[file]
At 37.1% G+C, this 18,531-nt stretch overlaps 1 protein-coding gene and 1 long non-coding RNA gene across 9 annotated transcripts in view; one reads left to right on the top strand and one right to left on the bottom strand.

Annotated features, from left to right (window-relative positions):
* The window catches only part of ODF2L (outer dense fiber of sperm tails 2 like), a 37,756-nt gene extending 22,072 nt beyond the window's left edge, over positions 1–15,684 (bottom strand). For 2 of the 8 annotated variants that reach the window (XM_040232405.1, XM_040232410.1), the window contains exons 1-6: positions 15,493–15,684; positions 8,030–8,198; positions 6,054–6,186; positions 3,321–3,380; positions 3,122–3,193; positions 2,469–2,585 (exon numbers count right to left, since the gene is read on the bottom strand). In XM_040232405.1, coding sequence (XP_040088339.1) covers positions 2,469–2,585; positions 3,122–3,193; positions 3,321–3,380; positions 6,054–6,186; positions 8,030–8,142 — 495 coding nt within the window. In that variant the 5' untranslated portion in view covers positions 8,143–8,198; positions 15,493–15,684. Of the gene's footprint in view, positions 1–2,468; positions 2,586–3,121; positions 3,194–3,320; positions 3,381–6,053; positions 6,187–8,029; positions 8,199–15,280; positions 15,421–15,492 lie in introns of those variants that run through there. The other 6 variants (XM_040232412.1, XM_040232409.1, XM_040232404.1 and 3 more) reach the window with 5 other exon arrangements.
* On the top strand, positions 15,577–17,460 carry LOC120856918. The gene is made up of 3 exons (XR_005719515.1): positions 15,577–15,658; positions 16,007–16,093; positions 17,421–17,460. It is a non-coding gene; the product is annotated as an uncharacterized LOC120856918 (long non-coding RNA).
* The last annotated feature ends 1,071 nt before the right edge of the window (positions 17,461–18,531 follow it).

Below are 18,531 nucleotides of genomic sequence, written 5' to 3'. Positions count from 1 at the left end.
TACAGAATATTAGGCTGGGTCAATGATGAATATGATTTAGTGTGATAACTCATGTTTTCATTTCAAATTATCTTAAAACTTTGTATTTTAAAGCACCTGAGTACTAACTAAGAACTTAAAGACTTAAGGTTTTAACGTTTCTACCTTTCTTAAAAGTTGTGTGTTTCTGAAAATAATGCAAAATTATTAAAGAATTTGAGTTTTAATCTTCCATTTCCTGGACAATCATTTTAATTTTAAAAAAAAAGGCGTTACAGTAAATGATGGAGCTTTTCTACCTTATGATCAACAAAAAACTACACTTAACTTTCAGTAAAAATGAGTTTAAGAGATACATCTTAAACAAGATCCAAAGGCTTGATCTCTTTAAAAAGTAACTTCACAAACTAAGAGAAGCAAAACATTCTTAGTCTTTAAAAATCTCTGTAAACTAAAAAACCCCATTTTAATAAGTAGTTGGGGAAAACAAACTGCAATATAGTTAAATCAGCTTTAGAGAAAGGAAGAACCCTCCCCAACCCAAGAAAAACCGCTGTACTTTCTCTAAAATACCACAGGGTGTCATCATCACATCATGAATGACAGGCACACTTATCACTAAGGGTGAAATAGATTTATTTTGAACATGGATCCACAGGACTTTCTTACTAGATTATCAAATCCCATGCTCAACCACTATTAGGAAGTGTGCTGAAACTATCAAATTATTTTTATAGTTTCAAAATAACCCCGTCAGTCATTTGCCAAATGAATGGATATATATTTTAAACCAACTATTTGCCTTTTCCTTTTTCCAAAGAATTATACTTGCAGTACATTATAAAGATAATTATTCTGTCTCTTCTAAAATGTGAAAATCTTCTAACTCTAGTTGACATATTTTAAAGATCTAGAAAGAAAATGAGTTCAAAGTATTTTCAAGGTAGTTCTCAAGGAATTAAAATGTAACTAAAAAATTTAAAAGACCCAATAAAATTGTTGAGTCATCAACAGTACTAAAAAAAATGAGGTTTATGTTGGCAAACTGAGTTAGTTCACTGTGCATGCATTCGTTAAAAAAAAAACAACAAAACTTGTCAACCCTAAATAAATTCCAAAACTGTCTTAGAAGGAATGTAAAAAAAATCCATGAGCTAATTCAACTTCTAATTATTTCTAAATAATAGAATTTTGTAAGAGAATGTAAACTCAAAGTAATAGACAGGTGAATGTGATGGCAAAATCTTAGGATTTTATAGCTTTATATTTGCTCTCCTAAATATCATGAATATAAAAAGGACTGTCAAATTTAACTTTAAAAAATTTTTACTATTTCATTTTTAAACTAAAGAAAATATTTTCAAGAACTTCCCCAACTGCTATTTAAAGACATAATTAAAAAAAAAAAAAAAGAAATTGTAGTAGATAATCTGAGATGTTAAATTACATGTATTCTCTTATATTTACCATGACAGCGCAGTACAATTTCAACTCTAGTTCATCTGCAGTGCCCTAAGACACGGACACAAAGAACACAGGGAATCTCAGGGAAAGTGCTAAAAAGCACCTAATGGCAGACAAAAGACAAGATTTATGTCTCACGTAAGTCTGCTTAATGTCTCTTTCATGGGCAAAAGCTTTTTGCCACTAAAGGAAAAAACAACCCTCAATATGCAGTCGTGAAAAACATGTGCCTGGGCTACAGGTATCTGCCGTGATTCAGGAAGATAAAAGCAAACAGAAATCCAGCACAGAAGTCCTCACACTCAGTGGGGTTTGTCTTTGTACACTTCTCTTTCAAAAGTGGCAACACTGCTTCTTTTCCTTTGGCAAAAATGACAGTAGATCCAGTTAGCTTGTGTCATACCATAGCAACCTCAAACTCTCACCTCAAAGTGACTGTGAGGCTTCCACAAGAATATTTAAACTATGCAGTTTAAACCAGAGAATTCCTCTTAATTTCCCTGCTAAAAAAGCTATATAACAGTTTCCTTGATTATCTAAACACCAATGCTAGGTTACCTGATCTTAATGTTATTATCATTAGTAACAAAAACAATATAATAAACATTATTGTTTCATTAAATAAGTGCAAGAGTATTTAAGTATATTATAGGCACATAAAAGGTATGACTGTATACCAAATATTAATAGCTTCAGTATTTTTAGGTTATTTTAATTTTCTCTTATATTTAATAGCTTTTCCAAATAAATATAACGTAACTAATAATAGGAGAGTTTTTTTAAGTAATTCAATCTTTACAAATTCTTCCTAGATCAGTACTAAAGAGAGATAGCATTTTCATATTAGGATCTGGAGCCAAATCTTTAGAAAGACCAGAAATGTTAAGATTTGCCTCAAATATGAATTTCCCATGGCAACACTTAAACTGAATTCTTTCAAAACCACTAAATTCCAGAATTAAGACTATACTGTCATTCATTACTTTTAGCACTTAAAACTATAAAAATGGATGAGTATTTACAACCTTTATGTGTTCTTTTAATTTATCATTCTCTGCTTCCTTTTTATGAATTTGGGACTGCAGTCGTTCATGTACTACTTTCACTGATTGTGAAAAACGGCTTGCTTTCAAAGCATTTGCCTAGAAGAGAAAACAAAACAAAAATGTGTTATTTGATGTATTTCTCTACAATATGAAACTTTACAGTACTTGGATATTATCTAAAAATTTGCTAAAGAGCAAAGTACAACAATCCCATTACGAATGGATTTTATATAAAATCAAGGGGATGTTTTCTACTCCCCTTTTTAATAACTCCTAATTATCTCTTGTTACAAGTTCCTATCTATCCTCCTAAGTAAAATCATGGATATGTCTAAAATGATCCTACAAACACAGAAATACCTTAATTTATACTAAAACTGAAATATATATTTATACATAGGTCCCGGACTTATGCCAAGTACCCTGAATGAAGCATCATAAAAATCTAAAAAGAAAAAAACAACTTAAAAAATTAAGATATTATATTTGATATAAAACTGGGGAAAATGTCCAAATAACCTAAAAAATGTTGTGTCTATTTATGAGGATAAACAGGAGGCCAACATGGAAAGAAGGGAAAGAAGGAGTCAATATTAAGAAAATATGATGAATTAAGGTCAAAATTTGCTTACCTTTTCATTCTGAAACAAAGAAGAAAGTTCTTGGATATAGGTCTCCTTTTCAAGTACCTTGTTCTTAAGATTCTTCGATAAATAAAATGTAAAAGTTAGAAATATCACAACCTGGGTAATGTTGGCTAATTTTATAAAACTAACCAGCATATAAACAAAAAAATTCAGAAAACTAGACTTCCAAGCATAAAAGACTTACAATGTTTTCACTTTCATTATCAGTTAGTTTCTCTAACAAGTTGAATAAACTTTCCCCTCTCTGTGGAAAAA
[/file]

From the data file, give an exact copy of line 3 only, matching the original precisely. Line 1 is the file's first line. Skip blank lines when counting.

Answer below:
* The window catches only part of ODF2L (outer dense fiber of sperm tails 2 like), a 37,756-nt gene extending 22,072 nt beyond the window's left edge, over positions 1–15,684 (bottom strand). For 2 of the 8 annotated variants that reach the window (XM_040232405.1, XM_040232410.1), the window contains exons 1-6: positions 15,493–15,684; positions 8,030–8,198; positions 6,054–6,186; positions 3,321–3,380; positions 3,122–3,193; positions 2,469–2,585 (exon numbers count right to left, since the gene is read on the bottom strand). In XM_040232405.1, coding sequence (XP_040088339.1) covers positions 2,469–2,585; positions 3,122–3,193; positions 3,321–3,380; positions 6,054–6,186; positions 8,030–8,142 — 495 coding nt within the window. In that variant the 5' untranslated portion in view covers positions 8,143–8,198; positions 15,493–15,684. Of the gene's footprint in view, positions 1–2,468; positions 2,586–3,121; positions 3,194–3,320; positions 3,381–6,053; positions 6,187–8,029; positions 8,199–15,280; positions 15,421–15,492 lie in introns of those variants that run through there. The other 6 variants (XM_040232412.1, XM_040232409.1, XM_040232404.1 and 3 more) reach the window with 5 other exon arrangements.